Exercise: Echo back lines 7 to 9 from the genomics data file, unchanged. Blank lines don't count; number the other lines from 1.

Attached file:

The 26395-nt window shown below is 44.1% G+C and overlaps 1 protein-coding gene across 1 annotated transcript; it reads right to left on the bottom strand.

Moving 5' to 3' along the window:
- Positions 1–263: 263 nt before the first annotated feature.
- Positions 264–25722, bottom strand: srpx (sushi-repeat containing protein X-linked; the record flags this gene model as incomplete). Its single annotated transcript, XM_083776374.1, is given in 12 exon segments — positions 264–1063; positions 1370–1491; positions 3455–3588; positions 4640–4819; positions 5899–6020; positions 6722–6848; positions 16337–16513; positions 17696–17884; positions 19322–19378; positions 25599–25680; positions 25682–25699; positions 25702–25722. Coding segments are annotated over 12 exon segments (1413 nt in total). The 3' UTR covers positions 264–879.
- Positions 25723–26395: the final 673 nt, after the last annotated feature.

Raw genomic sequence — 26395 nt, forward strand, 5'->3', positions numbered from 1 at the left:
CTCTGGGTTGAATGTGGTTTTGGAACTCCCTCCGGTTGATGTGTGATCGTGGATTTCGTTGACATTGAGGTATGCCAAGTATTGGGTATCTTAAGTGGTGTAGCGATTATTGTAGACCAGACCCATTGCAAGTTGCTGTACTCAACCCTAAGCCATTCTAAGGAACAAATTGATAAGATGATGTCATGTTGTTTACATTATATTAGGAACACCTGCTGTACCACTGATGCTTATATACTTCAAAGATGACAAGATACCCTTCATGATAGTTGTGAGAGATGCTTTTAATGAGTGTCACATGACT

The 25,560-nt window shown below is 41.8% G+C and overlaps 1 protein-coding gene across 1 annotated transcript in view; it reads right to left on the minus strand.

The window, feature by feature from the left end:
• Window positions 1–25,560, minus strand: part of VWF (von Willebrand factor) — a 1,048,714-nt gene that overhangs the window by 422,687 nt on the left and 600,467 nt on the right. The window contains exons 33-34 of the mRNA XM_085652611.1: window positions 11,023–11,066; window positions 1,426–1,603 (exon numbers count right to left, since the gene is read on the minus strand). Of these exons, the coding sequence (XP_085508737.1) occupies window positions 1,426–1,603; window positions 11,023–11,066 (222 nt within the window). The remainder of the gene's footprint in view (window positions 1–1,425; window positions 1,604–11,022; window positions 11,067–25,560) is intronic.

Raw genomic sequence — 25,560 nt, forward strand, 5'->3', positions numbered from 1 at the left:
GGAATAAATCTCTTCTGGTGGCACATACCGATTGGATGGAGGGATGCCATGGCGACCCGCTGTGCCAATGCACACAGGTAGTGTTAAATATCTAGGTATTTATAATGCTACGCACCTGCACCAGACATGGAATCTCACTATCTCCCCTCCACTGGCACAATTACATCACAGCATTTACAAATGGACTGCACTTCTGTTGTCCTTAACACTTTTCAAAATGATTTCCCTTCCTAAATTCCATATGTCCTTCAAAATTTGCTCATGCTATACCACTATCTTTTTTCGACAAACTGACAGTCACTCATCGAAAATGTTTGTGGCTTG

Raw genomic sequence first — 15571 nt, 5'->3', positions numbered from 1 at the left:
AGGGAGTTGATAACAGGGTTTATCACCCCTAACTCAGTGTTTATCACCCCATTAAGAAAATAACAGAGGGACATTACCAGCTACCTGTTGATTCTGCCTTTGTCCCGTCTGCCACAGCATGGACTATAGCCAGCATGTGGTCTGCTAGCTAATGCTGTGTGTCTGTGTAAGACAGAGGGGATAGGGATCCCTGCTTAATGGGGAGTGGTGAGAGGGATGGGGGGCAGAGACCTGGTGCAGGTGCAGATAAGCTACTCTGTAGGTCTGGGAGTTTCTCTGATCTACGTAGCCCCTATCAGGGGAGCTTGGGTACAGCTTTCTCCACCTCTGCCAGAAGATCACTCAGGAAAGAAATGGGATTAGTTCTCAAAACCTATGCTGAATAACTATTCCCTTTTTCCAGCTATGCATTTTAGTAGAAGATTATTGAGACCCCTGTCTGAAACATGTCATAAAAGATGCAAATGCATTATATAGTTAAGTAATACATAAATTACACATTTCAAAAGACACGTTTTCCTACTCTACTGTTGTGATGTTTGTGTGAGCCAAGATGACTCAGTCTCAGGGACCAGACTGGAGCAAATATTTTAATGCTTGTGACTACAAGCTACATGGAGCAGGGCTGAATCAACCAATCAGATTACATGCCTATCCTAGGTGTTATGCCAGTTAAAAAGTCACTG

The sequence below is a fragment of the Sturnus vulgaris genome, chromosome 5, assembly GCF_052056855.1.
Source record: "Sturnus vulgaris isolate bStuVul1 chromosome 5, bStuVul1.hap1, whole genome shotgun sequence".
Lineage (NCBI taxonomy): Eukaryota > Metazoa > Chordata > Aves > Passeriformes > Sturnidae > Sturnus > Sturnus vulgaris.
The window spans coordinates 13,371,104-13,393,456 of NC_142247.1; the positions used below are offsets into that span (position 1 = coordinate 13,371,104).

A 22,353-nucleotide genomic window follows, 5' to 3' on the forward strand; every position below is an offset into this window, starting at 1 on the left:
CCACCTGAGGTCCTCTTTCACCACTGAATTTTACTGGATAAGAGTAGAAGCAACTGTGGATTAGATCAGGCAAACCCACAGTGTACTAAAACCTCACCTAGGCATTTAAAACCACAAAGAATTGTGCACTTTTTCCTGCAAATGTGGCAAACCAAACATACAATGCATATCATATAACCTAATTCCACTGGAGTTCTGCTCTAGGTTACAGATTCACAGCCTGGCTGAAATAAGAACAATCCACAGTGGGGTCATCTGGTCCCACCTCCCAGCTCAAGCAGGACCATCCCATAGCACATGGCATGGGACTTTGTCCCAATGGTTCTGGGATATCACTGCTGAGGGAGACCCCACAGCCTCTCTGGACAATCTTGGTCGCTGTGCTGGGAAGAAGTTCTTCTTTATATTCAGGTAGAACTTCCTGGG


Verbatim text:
CTCTGGGTTGAATGTGGTTTTGGAACTCCCTCCGGTTGATGTGTGATCGTGGATTTCGTTGACATTGAGGTATGCCAAGTATTGGGTATCTTAAGTGGTGTAGCGATTATTGTAGACCAGACCCATTGCAAGTTGCTGTACTCAACCCTAAGCCATTCTAAGGAACAAATTGATAAGATGATGTCATGTTGTTTACATTATATTAGGAACACCTGCTGTACCACTGATGCTTATATACTTCAAAGATGACAAGATACCCTTCATGATAGTTGTGAGAGATGCTTTTAATGAGTGTCACATGACT

The 25,560-nt window shown below is 41.8% G+C and overlaps 1 protein-coding gene across 1 annotated transcript in view; it reads right to left on the minus strand.

The window, feature by feature from the left end: